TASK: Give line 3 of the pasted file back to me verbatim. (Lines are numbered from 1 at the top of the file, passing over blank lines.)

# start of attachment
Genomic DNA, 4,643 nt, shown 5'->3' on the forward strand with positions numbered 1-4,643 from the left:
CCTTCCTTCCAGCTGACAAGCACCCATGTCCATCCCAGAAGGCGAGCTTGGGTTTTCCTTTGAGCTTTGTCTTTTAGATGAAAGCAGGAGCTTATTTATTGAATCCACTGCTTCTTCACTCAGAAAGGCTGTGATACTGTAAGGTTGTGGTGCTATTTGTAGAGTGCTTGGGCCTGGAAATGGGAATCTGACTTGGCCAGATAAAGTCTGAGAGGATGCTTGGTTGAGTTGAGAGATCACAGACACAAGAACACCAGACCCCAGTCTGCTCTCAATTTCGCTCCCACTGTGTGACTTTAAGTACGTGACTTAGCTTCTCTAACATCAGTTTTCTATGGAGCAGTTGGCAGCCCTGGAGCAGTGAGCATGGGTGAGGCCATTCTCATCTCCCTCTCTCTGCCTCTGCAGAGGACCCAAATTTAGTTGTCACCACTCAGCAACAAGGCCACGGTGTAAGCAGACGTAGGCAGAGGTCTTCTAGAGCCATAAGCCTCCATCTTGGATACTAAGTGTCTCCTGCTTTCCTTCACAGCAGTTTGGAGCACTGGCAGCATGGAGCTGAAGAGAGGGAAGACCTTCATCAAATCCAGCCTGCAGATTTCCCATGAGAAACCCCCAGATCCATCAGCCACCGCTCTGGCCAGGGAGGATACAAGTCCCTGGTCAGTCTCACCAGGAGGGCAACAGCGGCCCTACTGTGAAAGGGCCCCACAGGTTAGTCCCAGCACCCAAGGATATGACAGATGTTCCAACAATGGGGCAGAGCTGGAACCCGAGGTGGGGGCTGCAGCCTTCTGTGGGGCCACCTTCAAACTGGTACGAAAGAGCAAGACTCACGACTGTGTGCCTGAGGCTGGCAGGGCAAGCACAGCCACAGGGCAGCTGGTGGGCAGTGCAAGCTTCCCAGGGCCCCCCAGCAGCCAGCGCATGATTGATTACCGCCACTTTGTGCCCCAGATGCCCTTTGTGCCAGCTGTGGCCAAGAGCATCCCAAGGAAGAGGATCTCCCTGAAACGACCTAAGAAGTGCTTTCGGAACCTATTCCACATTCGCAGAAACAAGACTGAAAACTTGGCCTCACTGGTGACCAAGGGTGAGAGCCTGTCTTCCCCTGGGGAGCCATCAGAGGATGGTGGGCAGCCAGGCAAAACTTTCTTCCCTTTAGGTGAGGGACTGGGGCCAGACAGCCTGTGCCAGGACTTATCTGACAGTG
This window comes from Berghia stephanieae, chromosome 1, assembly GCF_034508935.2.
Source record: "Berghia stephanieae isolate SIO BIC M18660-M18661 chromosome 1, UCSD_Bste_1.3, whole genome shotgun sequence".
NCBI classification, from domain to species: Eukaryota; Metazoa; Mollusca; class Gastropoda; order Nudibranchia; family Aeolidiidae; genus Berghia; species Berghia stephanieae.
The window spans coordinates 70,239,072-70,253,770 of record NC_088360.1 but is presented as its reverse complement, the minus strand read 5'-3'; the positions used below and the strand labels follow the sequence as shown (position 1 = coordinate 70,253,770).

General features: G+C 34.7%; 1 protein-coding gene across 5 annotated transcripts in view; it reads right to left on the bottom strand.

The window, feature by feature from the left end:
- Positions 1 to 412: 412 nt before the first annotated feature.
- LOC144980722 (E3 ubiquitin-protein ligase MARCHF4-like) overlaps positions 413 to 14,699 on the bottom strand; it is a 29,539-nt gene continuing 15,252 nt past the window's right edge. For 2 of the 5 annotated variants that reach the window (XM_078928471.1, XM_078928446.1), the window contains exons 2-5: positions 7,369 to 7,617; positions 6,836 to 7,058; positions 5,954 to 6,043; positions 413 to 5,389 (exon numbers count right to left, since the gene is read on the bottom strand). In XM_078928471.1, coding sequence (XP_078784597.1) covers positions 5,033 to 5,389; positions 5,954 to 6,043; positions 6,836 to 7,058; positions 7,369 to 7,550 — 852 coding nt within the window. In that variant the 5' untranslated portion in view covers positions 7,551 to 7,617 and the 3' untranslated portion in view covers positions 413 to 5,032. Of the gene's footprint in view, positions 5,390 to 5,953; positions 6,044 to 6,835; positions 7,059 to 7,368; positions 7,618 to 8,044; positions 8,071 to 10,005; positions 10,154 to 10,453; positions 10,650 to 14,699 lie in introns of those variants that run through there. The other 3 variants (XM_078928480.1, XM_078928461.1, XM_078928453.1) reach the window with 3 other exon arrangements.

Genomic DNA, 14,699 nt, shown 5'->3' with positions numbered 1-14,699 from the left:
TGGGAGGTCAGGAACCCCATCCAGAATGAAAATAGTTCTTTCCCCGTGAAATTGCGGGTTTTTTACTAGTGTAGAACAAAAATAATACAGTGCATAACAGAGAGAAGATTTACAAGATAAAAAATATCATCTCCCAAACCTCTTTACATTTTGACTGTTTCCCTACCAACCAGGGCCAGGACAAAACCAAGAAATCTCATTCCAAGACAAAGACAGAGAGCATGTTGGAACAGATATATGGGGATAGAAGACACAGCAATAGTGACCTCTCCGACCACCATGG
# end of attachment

This window comes from Berghia stephanieae, chromosome 1, assembly GCF_034508935.2.